One of the most eminent collections of its kind, the Old Masters Picture Gallery in Wilhelmshöhe Palace enjoys a worldwide reputation. Its origins go back to the collections of the Landgraves of Hesse, which means it reflects more than 500 years of history.
The c. 500 works on display, distributed over three floors, offer a magnificent overview of European painting from the Late Gothic era to Neo-Classicism. The main emphasis of the collection is on 17th-century Dutch and Flemish painting, with numerous masterpieces by Rubens, Frans Hals, Van Dyck und Jordaens. Our collection of paintings by Rembrandt, which includes the famous »Jacob Blessing the Sons of Joseph« and the portrait of Saskia, is among the largest in the world. Among the highlights of our departments of Old German, Italian, French and Spanish painting are works by Dürer, Tizian, Poussin and Murillo.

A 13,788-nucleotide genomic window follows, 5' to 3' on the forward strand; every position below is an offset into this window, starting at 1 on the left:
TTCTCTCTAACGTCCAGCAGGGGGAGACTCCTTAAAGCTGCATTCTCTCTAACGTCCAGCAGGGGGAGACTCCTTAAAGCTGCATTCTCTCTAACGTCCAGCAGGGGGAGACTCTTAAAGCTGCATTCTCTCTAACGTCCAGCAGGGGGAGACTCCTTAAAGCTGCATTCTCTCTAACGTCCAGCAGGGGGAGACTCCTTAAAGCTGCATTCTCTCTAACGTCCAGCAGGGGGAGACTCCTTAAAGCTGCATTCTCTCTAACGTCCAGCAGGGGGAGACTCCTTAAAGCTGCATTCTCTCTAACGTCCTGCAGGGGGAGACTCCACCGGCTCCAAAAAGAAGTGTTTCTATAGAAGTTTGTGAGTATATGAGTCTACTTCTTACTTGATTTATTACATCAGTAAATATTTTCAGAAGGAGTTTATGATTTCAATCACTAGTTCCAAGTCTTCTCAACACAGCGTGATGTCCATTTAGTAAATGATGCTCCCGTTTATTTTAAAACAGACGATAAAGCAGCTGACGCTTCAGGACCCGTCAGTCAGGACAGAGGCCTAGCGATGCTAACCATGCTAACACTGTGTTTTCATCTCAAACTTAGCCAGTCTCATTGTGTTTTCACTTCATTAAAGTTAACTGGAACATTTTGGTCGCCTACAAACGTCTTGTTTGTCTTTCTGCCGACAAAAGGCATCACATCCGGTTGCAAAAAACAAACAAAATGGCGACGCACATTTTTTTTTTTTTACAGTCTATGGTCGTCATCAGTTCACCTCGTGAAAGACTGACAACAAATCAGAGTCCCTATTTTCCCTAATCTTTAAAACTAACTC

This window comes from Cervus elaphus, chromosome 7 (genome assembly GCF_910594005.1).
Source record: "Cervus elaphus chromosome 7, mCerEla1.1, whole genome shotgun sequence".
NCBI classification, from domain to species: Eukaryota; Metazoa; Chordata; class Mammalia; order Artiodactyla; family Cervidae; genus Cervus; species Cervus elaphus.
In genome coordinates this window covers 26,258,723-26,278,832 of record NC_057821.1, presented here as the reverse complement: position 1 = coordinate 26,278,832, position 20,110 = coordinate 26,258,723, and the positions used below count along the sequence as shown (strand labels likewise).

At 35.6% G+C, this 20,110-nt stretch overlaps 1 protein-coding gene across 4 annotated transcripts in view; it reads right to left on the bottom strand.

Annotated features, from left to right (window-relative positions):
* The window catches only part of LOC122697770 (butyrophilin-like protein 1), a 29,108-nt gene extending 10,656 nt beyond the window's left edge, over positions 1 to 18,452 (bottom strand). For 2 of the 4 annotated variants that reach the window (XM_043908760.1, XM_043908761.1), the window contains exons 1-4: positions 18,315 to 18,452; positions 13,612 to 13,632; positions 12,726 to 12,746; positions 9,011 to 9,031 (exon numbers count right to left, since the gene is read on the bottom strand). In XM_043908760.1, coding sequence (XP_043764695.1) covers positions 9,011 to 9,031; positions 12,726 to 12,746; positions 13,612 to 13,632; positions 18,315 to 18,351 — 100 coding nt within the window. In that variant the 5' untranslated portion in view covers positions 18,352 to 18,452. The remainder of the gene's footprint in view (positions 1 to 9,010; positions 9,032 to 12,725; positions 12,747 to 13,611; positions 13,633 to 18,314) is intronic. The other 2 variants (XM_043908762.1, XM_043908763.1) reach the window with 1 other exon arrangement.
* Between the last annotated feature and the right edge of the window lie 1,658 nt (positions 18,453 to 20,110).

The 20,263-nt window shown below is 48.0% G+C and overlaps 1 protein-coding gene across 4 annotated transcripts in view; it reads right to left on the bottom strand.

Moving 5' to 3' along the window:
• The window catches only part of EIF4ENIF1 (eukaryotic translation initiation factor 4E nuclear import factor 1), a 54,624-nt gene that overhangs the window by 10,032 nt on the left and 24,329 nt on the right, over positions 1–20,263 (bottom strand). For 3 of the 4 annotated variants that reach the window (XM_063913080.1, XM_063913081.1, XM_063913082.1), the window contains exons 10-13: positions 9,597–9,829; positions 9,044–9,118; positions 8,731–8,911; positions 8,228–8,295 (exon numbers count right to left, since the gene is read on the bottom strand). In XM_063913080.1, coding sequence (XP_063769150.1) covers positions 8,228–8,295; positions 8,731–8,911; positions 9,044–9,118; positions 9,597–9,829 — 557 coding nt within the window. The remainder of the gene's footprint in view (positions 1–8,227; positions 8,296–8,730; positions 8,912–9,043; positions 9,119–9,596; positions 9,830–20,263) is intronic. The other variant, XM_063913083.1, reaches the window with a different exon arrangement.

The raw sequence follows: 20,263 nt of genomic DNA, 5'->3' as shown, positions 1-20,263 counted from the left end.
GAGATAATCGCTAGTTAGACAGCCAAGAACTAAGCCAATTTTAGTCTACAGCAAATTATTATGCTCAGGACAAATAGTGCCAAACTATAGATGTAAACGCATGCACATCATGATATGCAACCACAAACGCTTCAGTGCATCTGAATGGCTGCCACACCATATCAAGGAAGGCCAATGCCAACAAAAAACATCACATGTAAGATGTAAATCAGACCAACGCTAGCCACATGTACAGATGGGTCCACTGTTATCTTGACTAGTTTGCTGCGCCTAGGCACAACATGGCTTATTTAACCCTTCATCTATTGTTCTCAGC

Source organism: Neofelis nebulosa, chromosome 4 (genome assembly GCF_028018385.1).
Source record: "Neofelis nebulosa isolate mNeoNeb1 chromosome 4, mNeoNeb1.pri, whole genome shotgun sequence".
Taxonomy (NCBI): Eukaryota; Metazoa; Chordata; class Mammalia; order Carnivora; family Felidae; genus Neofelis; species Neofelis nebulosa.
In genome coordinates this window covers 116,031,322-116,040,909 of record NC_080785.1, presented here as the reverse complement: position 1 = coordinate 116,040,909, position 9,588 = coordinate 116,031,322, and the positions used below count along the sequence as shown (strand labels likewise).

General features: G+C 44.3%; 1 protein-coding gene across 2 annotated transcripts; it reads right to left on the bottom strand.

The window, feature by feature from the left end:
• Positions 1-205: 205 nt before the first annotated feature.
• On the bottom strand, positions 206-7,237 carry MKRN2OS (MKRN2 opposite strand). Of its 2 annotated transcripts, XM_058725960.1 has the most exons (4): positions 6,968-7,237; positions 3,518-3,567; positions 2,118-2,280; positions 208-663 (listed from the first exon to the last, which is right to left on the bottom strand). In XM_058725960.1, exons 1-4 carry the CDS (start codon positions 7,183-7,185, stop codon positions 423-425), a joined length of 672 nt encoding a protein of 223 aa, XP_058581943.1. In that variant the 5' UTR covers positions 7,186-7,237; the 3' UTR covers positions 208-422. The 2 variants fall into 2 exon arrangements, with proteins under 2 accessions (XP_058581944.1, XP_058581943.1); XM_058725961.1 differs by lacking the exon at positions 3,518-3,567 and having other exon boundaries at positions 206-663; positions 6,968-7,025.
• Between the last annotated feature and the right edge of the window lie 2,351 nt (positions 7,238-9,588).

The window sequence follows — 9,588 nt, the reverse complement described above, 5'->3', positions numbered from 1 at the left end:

The origins of the gallery go back to 1509, the year when Lucas Cranach the Elder painted a small winged altarpiece to commemorate Landgrave Wilhelm II. The most passionate collector of them all was Landgrave Wilhelm VIII, who over the years from 1748 to 1756 commissioned his diplomats and agents to buy about 800 paintings in the Netherlands, Paris, Brussels, Antwerp, Venice and Germany. In 1749–51, a gallery to house the collection was built at the back of the Landgravial town palace between Auehang and Frankfurter Straße. In 1877, the paintings were relocated to a new building, the Neue Galerie on Schöne Aussicht, where they remained until the outbreak of WWII. Since 1974 the collection has been on display at the Old Masters Picture Gallery at Wilhelmshöhe Palace.